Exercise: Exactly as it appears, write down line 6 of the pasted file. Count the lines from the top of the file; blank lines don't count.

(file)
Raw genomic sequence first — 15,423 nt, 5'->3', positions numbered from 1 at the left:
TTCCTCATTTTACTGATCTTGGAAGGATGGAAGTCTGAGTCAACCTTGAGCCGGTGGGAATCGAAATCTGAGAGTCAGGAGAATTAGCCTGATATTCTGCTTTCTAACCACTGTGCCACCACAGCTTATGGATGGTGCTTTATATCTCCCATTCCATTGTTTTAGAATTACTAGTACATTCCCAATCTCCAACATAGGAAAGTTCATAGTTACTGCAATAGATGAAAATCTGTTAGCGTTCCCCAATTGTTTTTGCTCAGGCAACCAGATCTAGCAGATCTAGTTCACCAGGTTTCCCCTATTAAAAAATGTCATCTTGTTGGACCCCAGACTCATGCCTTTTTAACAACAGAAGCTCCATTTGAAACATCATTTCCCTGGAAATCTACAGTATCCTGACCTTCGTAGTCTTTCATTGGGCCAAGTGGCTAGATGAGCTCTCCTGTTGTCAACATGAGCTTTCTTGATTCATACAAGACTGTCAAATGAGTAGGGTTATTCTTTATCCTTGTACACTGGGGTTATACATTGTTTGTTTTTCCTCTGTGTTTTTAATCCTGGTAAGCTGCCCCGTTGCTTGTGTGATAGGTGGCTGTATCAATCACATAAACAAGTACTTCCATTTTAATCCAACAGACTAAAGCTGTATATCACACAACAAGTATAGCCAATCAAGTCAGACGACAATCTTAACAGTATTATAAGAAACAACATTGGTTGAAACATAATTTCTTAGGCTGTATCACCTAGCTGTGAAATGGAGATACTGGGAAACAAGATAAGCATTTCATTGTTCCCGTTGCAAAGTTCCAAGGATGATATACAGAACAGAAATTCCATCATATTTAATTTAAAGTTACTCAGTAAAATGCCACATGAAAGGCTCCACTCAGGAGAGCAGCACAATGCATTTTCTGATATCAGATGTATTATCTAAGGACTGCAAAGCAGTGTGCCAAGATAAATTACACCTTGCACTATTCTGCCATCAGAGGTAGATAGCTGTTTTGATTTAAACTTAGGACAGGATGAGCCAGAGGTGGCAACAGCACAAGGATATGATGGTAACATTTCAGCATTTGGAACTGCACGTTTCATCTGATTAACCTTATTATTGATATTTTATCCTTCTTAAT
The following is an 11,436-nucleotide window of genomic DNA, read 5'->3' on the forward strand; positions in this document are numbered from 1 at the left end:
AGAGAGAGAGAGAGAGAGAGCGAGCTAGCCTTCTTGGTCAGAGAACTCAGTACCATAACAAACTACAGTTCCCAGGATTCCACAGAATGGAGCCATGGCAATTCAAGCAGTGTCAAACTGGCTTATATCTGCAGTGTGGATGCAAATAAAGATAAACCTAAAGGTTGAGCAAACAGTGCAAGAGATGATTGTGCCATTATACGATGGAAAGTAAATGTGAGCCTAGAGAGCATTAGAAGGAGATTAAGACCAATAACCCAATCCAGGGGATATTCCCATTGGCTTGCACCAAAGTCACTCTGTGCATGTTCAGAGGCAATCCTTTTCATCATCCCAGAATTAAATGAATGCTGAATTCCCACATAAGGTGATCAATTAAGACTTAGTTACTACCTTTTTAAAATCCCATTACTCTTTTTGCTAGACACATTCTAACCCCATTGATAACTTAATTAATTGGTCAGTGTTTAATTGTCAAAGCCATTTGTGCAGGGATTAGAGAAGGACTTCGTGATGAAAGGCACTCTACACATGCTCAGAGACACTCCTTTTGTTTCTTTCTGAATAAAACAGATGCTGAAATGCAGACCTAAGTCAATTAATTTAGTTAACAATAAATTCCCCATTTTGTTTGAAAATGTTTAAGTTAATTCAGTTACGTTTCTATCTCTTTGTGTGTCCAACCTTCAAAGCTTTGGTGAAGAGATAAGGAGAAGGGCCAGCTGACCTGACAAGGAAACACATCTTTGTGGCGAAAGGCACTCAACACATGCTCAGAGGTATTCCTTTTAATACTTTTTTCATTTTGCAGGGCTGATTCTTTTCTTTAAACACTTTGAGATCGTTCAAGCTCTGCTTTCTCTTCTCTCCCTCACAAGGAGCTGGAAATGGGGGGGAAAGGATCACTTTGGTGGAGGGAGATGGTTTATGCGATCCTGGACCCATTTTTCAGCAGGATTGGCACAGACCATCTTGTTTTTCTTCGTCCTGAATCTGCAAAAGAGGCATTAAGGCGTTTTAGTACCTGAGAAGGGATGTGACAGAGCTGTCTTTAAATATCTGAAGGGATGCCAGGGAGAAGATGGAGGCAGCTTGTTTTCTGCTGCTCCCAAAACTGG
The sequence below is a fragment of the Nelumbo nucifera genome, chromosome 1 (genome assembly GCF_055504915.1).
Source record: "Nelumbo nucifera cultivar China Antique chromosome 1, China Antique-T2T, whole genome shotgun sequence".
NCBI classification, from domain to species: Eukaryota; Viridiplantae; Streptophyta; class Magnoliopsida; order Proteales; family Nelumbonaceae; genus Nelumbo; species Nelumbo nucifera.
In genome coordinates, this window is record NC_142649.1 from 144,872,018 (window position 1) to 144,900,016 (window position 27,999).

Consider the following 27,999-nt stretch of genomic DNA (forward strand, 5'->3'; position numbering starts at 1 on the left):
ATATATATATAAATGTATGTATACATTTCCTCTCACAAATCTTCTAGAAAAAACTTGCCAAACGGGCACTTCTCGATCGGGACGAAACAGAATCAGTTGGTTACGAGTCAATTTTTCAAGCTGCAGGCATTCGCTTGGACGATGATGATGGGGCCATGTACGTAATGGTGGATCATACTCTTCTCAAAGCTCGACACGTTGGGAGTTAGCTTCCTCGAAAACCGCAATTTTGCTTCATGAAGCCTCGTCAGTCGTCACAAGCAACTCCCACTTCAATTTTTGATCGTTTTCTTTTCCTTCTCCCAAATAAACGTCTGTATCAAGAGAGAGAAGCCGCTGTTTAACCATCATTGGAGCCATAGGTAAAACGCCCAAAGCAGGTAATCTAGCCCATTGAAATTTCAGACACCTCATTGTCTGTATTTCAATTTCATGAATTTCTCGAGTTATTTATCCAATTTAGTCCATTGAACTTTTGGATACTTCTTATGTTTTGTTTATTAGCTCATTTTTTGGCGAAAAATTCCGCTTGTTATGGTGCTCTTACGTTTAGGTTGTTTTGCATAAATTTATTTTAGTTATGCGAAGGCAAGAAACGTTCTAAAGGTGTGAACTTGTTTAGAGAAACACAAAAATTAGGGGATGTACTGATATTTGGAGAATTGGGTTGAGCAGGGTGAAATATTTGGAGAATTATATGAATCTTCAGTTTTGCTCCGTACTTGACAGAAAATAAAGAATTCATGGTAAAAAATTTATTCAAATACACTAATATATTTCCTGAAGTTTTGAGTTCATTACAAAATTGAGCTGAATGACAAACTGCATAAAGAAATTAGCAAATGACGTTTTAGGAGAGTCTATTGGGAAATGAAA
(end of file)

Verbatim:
Source record: "Nelumbo nucifera cultivar China Antique chromosome 1, China Antique-T2T, whole genome shotgun sequence".